Members of the California Faculty Association chapter of Cal Poly Pomona march through campus Tuesday to President Soraya Coley’s office.(Irfan Khan / Los Angeles Times)
The California Faculty Assn., a union that represents about 26,000 members, has has put off a strike that had been scheduled for next week.(Irfan Khan / Los Angeles Times)
The Cal Poly Pomona campus. The California Faculty Association has put off a strike that had been scheduled for next week.(Irfan Khan / Los Angeles Times)
Soraya Coley, Cal Poly Pomona president, speaks to faculty after a protest march to her office Tuesday.(Irfan Khan / Los Angeles Times)
Cal Poly Pomona President Soraya Coley, left, hugs retired mathematics professor Harriet Lord, who marched with other faculty to Coley’s office Tuesday.(Irfan Khan / Los Angeles Times)
Averting a massive faculty strike scheduled to begin next week across all 23 California State University campuses, officials and the faculty union have reached a tentative agreement of a 10.5% salary increase spread over three years.
A 5% across-the-board raise will be granted this year on June 30, at the end of the budget cycle, Cal State Chancellor Timothy P. White said Friday. The next day, July 1, a 2% raise will take effect. Faculty members will essentially see a 7% salary increase starting in July.
Then in July 2017, the remaining 3.5% increase will be added, and faculty who qualify for service credit will receive an additional 2.65% increase, White said.
“We’re actually very pleased about what we were able to craft here,” White said. “I could not be more delighted that our students will be spared the interruption of the strike. I was extremely concerned by this prospect. But that’s behind us now.”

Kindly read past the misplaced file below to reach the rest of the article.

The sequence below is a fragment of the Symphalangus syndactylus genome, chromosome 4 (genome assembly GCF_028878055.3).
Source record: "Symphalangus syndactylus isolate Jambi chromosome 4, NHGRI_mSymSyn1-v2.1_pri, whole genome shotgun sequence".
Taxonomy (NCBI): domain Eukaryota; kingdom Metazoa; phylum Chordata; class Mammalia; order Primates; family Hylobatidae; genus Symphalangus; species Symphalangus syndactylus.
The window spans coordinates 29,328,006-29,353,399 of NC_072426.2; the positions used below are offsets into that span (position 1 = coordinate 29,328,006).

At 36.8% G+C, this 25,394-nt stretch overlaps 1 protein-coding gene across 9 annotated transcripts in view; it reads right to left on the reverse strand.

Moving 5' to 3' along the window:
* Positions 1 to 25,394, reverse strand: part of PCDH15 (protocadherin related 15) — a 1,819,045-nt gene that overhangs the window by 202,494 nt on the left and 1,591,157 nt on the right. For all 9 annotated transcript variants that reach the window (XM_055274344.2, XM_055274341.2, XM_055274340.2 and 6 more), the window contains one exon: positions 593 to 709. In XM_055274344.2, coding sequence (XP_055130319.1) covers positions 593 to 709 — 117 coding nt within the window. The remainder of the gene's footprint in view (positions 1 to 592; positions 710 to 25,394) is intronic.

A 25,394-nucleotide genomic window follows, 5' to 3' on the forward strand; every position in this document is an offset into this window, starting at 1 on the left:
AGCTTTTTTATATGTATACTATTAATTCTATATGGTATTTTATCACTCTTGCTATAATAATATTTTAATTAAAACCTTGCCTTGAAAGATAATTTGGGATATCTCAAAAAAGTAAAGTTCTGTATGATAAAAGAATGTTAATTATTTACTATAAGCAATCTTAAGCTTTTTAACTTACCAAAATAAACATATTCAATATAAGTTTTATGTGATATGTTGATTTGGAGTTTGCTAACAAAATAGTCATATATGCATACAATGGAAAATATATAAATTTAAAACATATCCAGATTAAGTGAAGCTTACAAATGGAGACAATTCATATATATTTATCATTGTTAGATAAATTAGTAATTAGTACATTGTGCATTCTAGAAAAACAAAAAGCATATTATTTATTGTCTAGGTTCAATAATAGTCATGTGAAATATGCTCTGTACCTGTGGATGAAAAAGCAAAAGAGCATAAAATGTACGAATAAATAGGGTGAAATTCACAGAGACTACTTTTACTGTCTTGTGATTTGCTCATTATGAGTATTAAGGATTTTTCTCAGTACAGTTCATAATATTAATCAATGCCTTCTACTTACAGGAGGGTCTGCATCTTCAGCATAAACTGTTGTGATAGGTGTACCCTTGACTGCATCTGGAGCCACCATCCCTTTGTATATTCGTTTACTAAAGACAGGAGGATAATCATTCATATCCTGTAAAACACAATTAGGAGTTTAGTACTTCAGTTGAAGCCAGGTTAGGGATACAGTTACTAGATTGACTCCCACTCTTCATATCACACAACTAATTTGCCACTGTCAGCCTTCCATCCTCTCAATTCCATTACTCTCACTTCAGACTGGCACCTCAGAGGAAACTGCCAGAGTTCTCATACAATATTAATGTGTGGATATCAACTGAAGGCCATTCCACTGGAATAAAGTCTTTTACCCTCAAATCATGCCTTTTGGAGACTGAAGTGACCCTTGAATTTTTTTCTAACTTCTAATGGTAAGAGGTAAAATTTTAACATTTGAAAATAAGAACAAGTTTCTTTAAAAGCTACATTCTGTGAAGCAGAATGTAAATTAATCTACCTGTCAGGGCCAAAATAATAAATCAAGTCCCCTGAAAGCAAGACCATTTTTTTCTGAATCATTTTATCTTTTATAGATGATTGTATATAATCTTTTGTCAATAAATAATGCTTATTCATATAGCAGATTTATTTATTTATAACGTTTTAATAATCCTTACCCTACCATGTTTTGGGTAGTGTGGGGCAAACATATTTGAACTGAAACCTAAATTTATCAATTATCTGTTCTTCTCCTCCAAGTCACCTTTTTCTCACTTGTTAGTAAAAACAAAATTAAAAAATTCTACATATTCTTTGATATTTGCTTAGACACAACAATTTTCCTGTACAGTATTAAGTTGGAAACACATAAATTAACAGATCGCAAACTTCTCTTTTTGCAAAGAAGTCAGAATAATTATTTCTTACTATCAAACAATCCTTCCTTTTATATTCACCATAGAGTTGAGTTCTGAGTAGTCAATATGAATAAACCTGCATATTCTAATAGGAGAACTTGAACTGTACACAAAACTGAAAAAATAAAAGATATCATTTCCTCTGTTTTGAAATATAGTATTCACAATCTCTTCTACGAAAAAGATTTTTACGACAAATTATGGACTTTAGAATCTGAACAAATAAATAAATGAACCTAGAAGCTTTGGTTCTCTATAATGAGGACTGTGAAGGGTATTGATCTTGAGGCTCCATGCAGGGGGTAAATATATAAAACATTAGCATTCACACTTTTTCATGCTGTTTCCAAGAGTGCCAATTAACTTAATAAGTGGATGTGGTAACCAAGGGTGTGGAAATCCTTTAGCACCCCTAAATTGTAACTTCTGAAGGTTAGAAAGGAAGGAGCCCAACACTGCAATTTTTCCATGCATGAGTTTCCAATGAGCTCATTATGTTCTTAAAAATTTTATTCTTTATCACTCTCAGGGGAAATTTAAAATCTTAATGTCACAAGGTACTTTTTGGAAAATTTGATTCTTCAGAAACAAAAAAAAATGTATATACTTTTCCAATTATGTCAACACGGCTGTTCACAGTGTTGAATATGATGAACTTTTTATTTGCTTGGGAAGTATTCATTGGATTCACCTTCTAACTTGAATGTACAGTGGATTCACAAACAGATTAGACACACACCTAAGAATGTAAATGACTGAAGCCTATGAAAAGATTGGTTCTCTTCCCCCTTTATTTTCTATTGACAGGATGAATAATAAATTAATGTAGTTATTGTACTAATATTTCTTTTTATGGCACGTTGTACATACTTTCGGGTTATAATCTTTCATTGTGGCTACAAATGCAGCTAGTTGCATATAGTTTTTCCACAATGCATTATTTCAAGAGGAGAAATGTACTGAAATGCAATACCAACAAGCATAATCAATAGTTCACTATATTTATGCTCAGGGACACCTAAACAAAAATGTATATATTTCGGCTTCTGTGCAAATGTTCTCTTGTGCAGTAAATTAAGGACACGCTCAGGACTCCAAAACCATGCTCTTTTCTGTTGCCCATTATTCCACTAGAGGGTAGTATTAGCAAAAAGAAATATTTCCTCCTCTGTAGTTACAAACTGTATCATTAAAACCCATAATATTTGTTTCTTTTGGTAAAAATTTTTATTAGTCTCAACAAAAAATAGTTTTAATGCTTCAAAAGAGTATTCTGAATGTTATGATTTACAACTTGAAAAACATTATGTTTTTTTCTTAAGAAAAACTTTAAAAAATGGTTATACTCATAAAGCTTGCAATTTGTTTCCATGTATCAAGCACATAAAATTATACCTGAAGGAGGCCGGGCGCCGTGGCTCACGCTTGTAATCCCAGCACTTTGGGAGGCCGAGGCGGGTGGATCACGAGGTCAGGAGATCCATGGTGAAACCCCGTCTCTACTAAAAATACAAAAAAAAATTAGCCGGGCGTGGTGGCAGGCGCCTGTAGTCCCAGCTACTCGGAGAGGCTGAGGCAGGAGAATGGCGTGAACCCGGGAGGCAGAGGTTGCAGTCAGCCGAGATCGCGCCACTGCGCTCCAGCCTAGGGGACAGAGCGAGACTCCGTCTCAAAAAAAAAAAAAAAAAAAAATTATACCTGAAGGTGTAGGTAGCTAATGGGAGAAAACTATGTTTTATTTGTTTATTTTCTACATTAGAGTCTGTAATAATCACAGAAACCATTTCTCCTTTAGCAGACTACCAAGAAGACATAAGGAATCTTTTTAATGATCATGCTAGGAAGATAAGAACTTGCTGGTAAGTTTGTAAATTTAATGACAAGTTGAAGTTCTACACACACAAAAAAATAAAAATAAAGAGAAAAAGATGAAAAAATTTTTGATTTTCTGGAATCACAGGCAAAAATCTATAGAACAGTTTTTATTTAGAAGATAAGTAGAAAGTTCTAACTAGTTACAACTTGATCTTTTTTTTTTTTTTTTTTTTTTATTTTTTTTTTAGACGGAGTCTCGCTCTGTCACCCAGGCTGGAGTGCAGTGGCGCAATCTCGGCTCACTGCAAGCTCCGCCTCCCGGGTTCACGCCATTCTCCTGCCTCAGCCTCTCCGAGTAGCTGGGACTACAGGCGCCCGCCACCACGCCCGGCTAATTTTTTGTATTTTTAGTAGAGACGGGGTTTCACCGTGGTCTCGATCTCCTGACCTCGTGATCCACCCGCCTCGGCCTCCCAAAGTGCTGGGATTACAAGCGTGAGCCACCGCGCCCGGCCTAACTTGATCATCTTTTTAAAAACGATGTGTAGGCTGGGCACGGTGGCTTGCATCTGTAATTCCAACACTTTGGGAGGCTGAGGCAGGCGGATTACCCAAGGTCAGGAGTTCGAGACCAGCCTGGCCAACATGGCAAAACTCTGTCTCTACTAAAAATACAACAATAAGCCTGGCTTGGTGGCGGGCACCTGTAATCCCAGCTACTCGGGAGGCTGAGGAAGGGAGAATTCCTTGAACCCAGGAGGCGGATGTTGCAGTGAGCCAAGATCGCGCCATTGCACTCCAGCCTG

Having more time to secure the money to fund these salary increases was crucial, he said. Earlier conversations were focused on a budget year with less than three months left in it.
“The difference between before and now is there’s 27 months, two state budget cycles, breathing room and the chance to work with folks in Sacramento to get this done,” White said. “The problem with salaries took many years to develop, and likewise, takes many years to solve.”
All told, the 10.5% increase over three budget years will cost the Cal State system about $200 million, with roughly $10 million more to honor fairness or “me too” clauses, White said. Administrators have identified about $68 million to cover the salary increases going into July and are hopeful they will secure additional funding from the state by the end of the next budget cycle.
No other Cal State priorities have been compromised as part of this deal, he said. “The innovations that we were able to come to agreement on allow us to invest in faculty but also continue to invest in those other areas of enrolling more Californians, improving graduation rates, basic facility upkeep for the learning environment, and basic IT for the instruction and research and operations of the university.”
In addition, tenure-track faculty who are promoted from assistant to associate professor, or associate to full, will receive a minimum salary increase of 9%. Previously, the minimum was 7.5% for merit-based promotions.